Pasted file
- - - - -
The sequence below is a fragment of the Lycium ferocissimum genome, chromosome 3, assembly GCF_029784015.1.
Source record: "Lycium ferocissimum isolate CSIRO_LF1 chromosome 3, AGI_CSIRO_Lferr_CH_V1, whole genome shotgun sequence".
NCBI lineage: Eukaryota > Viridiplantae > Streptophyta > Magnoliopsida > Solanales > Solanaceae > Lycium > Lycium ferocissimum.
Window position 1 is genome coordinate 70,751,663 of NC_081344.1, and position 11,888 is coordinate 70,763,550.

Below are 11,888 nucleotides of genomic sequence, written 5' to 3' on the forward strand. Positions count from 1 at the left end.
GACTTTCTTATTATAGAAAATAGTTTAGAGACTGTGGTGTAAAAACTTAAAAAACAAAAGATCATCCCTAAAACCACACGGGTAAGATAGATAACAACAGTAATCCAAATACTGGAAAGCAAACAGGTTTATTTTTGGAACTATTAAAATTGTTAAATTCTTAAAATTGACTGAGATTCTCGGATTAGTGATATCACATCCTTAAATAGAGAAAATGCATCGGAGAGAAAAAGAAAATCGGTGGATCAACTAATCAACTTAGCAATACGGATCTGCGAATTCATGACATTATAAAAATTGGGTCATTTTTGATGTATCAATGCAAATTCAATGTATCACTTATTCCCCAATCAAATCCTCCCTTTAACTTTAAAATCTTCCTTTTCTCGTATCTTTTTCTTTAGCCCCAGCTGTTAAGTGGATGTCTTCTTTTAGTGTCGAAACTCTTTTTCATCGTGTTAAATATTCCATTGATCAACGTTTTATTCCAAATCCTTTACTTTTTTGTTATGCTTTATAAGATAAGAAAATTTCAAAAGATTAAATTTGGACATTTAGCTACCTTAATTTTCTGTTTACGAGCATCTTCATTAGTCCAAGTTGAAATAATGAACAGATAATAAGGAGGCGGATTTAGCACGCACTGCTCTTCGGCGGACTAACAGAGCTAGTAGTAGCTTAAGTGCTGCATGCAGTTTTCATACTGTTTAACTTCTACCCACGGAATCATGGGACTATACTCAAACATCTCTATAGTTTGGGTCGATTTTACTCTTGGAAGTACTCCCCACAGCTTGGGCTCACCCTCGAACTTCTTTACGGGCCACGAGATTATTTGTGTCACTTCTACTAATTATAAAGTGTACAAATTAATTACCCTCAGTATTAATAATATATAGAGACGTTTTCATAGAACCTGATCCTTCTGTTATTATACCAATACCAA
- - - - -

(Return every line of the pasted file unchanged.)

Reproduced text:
The sequence below is a fragment of the Lycium ferocissimum genome, chromosome 3, assembly GCF_029784015.1.
Source record: "Lycium ferocissimum isolate CSIRO_LF1 chromosome 3, AGI_CSIRO_Lferr_CH_V1, whole genome shotgun sequence".
NCBI lineage: Eukaryota > Viridiplantae > Streptophyta > Magnoliopsida > Solanales > Solanaceae > Lycium > Lycium ferocissimum.
Window position 1 is genome coordinate 70,751,663 of NC_081344.1, and position 11,888 is coordinate 70,763,550.

Below are 11,888 nucleotides of genomic sequence, written 5' to 3' on the forward strand. Positions count from 1 at the left end.
GACTTTCTTATTATAGAAAATAGTTTAGAGACTGTGGTGTAAAAACTTAAAAAACAAAAGATCATCCCTAAAACCACACGGGTAAGATAGATAACAACAGTAATCCAAATACTGGAAAGCAAACAGGTTTATTTTTGGAACTATTAAAATTGTTAAATTCTTAAAATTGACTGAGATTCTCGGATTAGTGATATCACATCCTTAAATAGAGAAAATGCATCGGAGAGAAAAAGAAAATCGGTGGATCAACTAATCAACTTAGCAATACGGATCTGCGAATTCATGACATTATAAAAATTGGGTCATTTTTGATGTATCAATGCAAATTCAATGTATCACTTATTCCCCAATCAAATCCTCCCTTTAACTTTAAAATCTTCCTTTTCTCGTATCTTTTTCTTTAGCCCCAGCTGTTAAGTGGATGTCTTCTTTTAGTGTCGAAACTCTTTTTCATCGTGTTAAATATTCCATTGATCAACGTTTTATTCCAAATCCTTTACTTTTTTGTTATGCTTTATAAGATAAGAAAATTTCAAAAGATTAAATTTGGACATTTAGCTACCTTAATTTTCTGTTTACGAGCATCTTCATTAGTCCAAGTTGAAATAATGAACAGATAATAAGGAGGCGGATTTAGCACGCACTGCTCTTCGGCGGACTAACAGAGCTAGTAGTAGCTTAAGTGCTGCATGCAGTTTTCATACTGTTTAACTTCTACCCACGGAATCATGGGACTATACTCAAACATCTCTATAGTTTGGGTCGATTTTACTCTTGGAAGTACTCCCCACAGCTTGGGCTCACCCTCGAACTTCTTTACGGGCCACGAGATTATTTGTGTCACTTCTACTAATTATAAAGTGTACAAATTAATTACCCTCAGTATTAATAATATATAGAGACGTTTTCATAGAACCTGATCCTTCTGTTATTATACCAATACCAA